Media outlets say the rough jostling for seats in the courtroom has already begun. Two pews in the courtroom, to the left of the bench and at a right angle to it, can accommodate about 16 to 20 journalists, but those seats are reserved for news organizations that cover the court on a regular basis.
Some high-profile broadcast journalists may find themselves exiled to the open gallery just outside the courtroom, but anyone there can't see much of the bench and has to be able to recognize the voice of an individual justice asking a question. Since most broadcast reporters make very few visits to the court, confusion may reign supreme.
SCOTUSBLOG.com, one of the few outlets that truly understands the Supreme Court, predicts transcripts of the arguments will be released on the days the cases are heard.
The Supreme Court arguments are unusual in that the national executive and the state executive are not defending the laws.
California voters approved Proposition 8, the California Marriage Protection Act, in 2008 with slightly more than 52 percent for, nearly 48 percent against. Prop 8 says in part, "Only marriage between a man and a woman is valid or recognized in California."
A federal judge declared Prop 8 unconstitutional, and a three-judge appeals court panel in San Francisco agreed 2-1. Argument in the U.S. Supreme Court in Hollingworth vs. Perry is scheduled for March 26.
California Gov. Jerry Brown, when he was state attorney general, refused to defend Prop 8. ProtectMarriage -- its sponsor is a state non-profit, California Renewal -- is the official proponent of the proposition and has been allowed to defend it in the Supreme Court.
The federal Defense of Marriage Act says federal benefits and considerations for married couples apply only to heterosexual unions. The Obama administration is enforcing the 1996 act, but is one of the main challengers in court. Counsel representing the Republican leadership of the U.S. House is doing the defense honors.
Argument in the case, United States vs. Windsor, is scheduled for March 27.
Though arguments are still more than two months away, some heated words already have been filed in briefs.
In the Prop 8 case, proponents of the voter-enacted law score the appeals court ruling against them.
"At the heart of [opponents'] equal protection claim is the remarkable proposition, adopted by the court below, that the traditional definition of marriage, which has prevailed in virtually every organized society throughout human history, is so utterly irrational, so wholly bereft of any legitimate purpose, that it can only be explained as designed to 'dishonor' and 'marginalize' gays and lesbians," a brief filed by proponents said.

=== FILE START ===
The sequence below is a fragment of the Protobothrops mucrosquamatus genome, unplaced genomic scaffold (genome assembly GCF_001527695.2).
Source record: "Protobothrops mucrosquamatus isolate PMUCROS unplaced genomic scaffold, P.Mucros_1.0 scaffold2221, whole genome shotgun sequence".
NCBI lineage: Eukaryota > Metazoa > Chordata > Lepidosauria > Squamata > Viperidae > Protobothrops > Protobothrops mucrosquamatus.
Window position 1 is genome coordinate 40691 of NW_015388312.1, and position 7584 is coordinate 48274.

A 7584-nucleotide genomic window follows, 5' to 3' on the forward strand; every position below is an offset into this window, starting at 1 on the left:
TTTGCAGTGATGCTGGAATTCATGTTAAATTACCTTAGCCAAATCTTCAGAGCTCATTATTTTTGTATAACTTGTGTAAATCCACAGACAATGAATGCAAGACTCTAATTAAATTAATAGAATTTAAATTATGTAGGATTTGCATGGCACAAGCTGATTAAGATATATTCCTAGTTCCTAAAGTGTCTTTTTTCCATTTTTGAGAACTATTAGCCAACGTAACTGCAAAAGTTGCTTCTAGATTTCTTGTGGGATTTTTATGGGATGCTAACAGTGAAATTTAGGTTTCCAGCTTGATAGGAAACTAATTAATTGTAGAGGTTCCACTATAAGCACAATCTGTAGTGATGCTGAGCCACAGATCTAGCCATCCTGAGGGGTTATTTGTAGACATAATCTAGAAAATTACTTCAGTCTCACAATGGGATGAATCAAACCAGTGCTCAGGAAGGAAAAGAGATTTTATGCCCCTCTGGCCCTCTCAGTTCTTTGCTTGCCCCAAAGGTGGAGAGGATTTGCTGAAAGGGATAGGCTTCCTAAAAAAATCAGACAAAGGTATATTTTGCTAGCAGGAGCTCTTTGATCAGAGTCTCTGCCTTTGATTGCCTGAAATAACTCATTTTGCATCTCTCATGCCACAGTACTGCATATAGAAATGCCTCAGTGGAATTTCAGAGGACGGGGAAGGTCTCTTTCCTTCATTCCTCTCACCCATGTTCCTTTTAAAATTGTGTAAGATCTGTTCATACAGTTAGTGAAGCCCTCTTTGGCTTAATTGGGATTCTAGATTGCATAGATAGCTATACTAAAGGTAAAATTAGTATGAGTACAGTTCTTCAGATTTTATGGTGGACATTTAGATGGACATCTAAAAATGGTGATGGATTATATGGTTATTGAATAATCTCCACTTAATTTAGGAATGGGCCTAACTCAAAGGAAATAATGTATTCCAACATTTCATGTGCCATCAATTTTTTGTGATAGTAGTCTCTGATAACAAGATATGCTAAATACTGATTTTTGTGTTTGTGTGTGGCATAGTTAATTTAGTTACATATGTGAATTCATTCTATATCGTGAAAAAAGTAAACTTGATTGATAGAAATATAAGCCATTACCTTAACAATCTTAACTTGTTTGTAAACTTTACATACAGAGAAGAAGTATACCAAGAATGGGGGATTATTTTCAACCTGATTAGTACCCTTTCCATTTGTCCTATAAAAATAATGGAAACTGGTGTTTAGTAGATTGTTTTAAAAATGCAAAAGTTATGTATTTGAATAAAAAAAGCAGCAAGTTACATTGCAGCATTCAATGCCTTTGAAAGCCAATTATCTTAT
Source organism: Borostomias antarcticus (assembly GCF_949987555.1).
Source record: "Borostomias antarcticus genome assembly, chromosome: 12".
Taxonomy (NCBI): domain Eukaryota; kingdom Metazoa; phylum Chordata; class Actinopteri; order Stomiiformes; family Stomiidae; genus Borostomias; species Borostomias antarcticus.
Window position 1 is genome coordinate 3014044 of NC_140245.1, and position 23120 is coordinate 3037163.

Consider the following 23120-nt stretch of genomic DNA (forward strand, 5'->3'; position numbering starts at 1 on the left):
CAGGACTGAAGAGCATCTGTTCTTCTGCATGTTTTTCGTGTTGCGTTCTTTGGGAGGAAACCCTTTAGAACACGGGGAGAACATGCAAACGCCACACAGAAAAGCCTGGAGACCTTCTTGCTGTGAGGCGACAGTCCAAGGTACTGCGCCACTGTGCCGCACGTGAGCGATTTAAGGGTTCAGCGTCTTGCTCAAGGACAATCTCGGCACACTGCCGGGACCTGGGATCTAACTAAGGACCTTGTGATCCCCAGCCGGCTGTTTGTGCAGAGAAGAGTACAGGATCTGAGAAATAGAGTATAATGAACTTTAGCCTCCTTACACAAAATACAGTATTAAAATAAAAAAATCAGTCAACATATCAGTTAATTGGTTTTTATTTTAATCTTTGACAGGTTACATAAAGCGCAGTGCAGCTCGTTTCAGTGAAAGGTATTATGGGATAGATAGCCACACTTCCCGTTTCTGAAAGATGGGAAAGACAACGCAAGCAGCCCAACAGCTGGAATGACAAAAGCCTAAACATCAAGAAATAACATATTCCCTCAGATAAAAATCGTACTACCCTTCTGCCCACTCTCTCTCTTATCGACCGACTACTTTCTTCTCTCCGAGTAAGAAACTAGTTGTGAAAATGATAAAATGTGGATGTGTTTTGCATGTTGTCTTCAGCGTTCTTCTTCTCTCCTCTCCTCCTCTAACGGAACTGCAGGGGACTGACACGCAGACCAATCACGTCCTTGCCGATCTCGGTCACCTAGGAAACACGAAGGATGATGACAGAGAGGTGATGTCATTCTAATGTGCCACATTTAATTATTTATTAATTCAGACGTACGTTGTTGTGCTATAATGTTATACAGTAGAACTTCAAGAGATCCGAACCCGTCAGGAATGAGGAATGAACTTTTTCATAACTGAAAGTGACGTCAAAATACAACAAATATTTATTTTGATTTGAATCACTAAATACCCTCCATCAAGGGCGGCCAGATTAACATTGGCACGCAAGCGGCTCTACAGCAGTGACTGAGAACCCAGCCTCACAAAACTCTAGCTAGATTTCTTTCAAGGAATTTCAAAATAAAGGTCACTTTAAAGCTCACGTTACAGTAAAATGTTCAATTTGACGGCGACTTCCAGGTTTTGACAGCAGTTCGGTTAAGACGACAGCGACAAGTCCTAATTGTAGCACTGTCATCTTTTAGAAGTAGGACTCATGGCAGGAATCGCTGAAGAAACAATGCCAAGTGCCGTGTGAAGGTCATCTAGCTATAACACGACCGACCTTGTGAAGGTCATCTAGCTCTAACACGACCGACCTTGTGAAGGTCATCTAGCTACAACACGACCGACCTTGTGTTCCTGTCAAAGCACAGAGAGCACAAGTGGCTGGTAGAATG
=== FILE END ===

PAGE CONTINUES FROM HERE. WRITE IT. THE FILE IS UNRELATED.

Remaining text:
Prop 8 opponents point to the Supreme Court's ruling in 1996's Romer vs. Evans.
A number of Colorado municipalities had passed "ordinances banning discrimination based on sexual orientation in housing, employment, education, public accommodations, health and welfare services, and other transactions and activities."
But in a statewide referendum, Colorado voters adopted Amendment 2 to the state Constitution, which banned legislative, executive or judicial action at any level of state or local government designed to protect the status of persons based on their "homosexual, lesbian or bisexual orientation, conduct, practices or relationships."
The affected communities filed suit and a state judge issued a preliminary injunction declaring Amendment 2 invalid. The judge was sustained by the Colorado Supreme Court.
In the U.S. Supreme Court in a 6-3 majority opinion written by Justice Anthony Kennedy said Amendment 2 violated the U.S. Constitution's equal protection clause.
"We must conclude that Amendment 2 classifies homosexuals not to further a proper legislative end but to make them unequal to everyone else," Kennedy said. "This Colorado cannot do. A state cannot so deem a class of persons a stranger to its laws."
But a group of Prop 8 proponents filed a brief arguing that the Colorado decision, Romer vs. Evans, should be overturned by the modern Supreme Court.
"In light of ... perceived parallels between Romer and this case, the [Prop 8 review] should be granted to re-examine Romer. Indeed, this [Supreme] Court's decision in Romer spawned, and shares many of the same flaws with, the circuit court [of appeals] decision and opinion below.'
The Supreme Court erred by imputing in Romer both "'animus' and 'a bare ... desire to harm a politically unpopular group' to the supporters of Colorado Amendment 2," just as the appeals court did in the Prop 8 case.
Citing Justice Antonin Scalia's dissent in Romer, the brief said Scalia "thoroughly refuted such an imputation when he explained that Amendment 2 is not the manifestation of a 'bare ... desire to harm' homosexuals ... but rather a modest attempt by seemingly tolerant Coloradans to preserve traditional sexual mores against the efforts of a politically powerful minority to revise those mores through use of the laws."